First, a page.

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Remembering Dr. William G. Merhab

Written October 20, 2001


It was a bright, cheerful morning as I walked back across the Diag on the University of Michigan campus that day in September of 1959. I was returning from my 8:00 am, Saturday morning math class. As I walked under the Engineering Arch, I looked to the right, and was reminded that Bill Merhab was often in his office early, so I decided to stop by. Sure enough, he was hard at work on a project. Nevertheless, he welcomed me with a characteristic warmth that I had come to crave in my fast-paced undergraduate academic environment. There was something so “un-academic” about Bill, and yet so clearly learned. I was transitioning from being a boy to becoming a man, and Bill was one of the few adults I had known as a boy who seemed to make that process move forward for me. He and I never talked about this – it just occurs to me now as I reminisce. His secret was to always treat me as an equal, so he could remain constant while I struggled with change, gradually evolving toward becoming an adult.

I spent some moments in Bill’s office that morning, awkward late teen moments, drinking in his calmness, his steady sense of caring, and his respect for me. Then, I left and walked out South University to Washtenaw, past the Mud Bowl, to my fraternity house. I knew I had made the right decision to come to Michigan. Everything seemed right in my life. I was growing up.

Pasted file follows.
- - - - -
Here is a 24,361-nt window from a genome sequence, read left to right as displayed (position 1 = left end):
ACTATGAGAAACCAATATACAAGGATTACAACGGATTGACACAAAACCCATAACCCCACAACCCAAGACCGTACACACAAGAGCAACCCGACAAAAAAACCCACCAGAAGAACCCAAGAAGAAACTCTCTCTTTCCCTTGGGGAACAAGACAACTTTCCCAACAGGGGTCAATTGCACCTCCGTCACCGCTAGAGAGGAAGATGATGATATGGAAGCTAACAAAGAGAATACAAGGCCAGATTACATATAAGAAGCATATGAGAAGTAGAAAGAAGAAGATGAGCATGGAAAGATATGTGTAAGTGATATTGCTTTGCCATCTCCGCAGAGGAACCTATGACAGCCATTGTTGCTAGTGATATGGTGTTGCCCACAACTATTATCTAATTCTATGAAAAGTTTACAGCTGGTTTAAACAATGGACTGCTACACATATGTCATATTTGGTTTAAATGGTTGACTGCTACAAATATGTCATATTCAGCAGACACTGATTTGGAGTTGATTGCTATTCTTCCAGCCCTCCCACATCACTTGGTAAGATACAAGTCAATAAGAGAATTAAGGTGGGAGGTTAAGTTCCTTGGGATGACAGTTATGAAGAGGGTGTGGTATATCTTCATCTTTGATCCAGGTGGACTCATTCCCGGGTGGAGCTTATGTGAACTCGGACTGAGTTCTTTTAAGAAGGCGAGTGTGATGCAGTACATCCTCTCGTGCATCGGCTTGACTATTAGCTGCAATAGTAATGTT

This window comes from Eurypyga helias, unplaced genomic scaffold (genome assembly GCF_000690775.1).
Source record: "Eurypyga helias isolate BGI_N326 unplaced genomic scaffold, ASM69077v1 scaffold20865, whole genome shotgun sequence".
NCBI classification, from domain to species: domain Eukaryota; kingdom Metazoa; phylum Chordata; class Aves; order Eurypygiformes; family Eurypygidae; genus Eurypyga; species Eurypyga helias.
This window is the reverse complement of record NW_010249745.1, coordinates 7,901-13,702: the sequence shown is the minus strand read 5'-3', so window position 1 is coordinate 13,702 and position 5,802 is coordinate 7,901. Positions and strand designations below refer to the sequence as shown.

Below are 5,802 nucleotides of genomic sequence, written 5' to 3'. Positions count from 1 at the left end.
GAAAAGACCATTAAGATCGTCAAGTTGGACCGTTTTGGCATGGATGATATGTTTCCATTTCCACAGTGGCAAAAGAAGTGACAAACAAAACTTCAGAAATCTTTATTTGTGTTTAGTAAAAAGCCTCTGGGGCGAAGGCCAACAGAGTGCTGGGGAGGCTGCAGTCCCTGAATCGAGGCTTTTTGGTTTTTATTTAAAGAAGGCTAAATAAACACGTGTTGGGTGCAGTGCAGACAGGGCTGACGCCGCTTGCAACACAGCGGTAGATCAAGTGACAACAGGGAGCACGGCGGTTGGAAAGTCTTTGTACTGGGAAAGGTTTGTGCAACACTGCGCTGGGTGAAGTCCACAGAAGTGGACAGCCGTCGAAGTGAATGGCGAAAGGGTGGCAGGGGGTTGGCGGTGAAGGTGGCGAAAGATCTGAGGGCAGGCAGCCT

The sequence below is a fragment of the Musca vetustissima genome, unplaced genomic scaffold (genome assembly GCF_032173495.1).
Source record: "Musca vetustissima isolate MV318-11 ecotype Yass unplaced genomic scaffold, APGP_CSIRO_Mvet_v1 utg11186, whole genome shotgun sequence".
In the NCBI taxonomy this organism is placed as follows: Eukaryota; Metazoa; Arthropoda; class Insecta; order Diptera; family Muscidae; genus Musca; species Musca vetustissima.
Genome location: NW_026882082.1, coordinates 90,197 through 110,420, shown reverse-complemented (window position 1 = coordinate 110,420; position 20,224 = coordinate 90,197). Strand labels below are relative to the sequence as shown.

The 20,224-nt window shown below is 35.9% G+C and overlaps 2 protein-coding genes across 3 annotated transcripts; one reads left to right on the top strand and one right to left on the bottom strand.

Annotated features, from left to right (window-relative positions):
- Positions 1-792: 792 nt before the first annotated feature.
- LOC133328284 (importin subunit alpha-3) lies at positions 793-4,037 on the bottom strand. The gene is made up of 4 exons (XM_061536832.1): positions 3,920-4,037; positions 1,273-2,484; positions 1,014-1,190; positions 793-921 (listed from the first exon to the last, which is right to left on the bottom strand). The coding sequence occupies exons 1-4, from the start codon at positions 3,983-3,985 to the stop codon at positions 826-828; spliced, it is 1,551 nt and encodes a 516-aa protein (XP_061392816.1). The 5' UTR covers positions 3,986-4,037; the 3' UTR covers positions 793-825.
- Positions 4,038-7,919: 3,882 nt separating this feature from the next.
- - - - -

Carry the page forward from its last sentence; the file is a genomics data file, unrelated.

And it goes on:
I was met at the steps of the Fiji house by my roommate, and two other brothers I liked and respected. They asked me to accompany them to the “Inner Sanctum” (our name for our fraternity President’s room). Then, with the same force that high-jacked jetliners have recently impacted all of our lives, I learned of my father’s death that same morning – probably at the moment I was sitting in Bill’s office. Things were not right in my life again for a long time.

I felt as if Bill was my last tie to my previous life. Suddenly, I was on my own. I continued my habit of stopping by his office that year, for reassurance that I was not alone. He gave it willingly and freely, though perhaps as awkwardly as I received it. Nevertheless, there was no question in either of our minds how powerful the bond between us had suddenly become.

Bill had grown up with my father at Camp Storer and then as fellow students at Michigan. My favorite story about their relationship is the “unofficial bartering” that went on between them: My father, a member of the swim team, landed a “cushy job” as a lifeguard in the pool in the Michigan Union. In another part of the Union, Bill made root beer milkshakes of phenomenal reputation, behind the soda fountain counter. There were many “free swims” traded for “free shakes”, I learned while growing up. I also heard Bill recite The Cremation of Sam McGee, The Shooting of Dan McGrew, The Baldness of Chewed-Ear Jenkins, and Casey at the Bat countless times as a boy when Bill would come to visit my parents.